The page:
This month my 80 year old father performed his first funeral. He teaches the oldest men’s class in his church, and a classmate asked him to lead his funeral service. My first thought was, “Why not?”
Then, I began to ponder the potential upsides of lay-led weddings, baptisms, and sermons as well. For the purposes of this post, I’m going to focus on funerals. Whether you are a pastor or a lay leader, consider with me a few advantages of funerals led by non pastors.
1. Pastors are overwhelmed with ministry demands.
The current avalanche of Bridger and Boomer funerals is not going to let up any time soon. Although pastors love helping people through the scary valley of death, they sometimes get overwhelmed by the sheer volume of funerals.
My dad is a former baseball pitcher and coach, so he knows the value of both giving and getting the signal for a relief pitcher. Once the pitcher’s arm is exhausted, the right thing to do for both the pitcher and the team is to put in a new pitcher.
In Acts 6, we see the whole team of original disciples depleted. They stopped devoting themselves to prayer and ministry of the Word to referee a widow war and wait on tables. When these pastors stopped growing, their church in Jerusalem stopped growing. That same sad cycle happens today in our churches when pastors do all of the heavy lifting.
I’ve personally experienced funeral fatigue after a string of tough funerals. Looking back, I should have asked for help, especially with non-member funerals.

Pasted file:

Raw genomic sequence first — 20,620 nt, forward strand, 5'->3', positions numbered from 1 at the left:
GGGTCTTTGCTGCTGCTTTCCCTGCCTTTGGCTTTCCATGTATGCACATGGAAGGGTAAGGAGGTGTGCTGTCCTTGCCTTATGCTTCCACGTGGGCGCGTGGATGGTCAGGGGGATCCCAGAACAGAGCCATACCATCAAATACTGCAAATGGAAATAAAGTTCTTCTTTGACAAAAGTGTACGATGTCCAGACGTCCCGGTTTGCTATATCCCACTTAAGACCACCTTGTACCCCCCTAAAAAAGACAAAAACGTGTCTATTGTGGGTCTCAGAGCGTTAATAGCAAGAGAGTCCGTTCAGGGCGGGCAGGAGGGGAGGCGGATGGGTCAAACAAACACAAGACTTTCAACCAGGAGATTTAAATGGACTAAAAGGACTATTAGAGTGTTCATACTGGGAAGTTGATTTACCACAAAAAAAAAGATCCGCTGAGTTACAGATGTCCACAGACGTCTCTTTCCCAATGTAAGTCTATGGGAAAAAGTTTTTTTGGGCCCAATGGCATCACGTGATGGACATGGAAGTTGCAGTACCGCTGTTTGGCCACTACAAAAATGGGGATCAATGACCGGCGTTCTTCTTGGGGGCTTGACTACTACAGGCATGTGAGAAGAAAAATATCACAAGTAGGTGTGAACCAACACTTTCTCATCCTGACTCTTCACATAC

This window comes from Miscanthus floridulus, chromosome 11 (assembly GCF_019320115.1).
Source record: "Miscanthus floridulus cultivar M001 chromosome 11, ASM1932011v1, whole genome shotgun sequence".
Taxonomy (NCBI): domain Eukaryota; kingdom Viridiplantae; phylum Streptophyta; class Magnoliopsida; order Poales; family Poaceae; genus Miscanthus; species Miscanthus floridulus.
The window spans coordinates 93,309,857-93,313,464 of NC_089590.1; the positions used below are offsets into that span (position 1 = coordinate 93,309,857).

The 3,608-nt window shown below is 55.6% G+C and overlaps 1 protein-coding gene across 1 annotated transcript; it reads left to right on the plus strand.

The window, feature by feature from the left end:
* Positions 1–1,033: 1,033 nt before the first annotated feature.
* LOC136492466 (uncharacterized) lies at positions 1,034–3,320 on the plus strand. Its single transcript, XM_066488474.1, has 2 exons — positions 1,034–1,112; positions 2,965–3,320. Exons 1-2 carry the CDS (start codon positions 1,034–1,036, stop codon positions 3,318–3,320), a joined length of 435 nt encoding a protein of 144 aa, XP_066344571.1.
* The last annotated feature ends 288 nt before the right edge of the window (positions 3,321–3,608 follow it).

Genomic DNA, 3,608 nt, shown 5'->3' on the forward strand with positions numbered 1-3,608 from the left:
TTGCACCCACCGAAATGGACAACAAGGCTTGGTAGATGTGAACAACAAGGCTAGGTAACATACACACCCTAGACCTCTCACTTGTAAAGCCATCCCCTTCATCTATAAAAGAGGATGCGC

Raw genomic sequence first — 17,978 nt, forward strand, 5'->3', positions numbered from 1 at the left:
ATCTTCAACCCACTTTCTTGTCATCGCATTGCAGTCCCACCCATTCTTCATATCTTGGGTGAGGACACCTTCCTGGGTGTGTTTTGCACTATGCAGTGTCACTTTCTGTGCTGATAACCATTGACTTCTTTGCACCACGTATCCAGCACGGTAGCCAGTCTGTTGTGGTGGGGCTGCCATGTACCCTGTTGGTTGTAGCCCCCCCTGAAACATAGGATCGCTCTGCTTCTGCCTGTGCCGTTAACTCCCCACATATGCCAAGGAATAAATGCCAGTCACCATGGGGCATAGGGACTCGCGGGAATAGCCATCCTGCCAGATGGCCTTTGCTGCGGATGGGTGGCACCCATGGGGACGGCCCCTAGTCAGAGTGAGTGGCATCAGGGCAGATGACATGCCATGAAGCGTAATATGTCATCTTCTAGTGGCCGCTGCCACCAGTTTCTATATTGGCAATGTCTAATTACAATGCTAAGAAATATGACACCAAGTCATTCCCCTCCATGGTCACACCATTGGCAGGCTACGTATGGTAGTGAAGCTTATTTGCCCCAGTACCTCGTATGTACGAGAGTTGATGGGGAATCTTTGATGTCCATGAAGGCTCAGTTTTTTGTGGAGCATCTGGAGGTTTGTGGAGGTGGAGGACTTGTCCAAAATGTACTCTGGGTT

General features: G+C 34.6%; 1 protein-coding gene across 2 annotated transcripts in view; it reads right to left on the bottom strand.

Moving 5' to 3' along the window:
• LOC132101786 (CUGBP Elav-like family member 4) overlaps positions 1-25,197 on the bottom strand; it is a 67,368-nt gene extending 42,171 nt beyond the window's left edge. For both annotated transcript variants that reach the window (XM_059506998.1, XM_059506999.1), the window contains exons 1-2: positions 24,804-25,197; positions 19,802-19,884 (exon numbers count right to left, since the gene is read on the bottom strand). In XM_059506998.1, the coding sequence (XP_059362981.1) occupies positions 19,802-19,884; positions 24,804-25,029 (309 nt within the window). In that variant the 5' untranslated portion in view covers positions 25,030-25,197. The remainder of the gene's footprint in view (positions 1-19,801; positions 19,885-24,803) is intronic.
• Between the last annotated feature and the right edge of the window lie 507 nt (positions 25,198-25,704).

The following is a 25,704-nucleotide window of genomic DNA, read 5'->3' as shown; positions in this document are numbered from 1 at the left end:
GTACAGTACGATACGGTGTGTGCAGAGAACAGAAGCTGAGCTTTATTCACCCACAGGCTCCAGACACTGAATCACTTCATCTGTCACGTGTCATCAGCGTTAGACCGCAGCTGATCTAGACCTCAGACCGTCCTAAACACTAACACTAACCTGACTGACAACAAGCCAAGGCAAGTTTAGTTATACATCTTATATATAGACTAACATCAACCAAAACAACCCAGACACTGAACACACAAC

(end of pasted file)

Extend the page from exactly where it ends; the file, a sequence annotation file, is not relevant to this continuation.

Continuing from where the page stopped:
2. Members need to be equipped for ministry.
Among those who benefit in the scenario of lay-led funerals are church members like my dad. Not only do they get an opportunity to use their gifts to serve God, but they also get to help their pastor and comfort mourners.
Secure pastors will not hog all of the ministry to themselves because they are called to be equippers, not enablers.
Stephen and Philip were not pastors, but they were still called by God, commissioned by the Church, and entrusted by the Apostles. Do you have lay people in your pews who are more capable of leading than you have given them credit for?
3. Mourners need the comfort of God’s people.
This whole idea may seem far-fetched for the pastor or member of the normal-sized church, which has less than 100 in attendance. I have pastored smaller churches before, so I understand the dynamic well. When a pastor inevitably leaves a church, gets sick, or goes on vacation, people will still need to get buried and married. Will anyone in the pews know what to do when no pastor is available? It’s important to have members who are prepared to step into that gap when the need comes. I have a beneficial tool that can help you equip them.
A Helpful Tool
A few years ago my childhood pastor Paul W. Powell asked me to co-author a collection of funeral sermons, so we wrote Shepherding in the Shadow of Death. In addition to the messages, there are some practical tips on what to do before, during, and after a funeral. For the purposes of this post, LifeWay just dropped the price to $9.99. It has a classy hardback cover so that you, or someone you called from the dug-out, can easily use it in a funeral setting.
Pastor, the next time you are tempted to shorten your family vacation to lead a funeral, consider deputizing a deacon, elder, or teacher to do it. Prepare them today for that call tomorrow because any believer can be an instrument of healing in the valley of the shadow of death.
Want to see more from Mark? Check out some of his other LifeWay Voices posts:
Check out Mark’s book Shepherding in the Shadow of Death.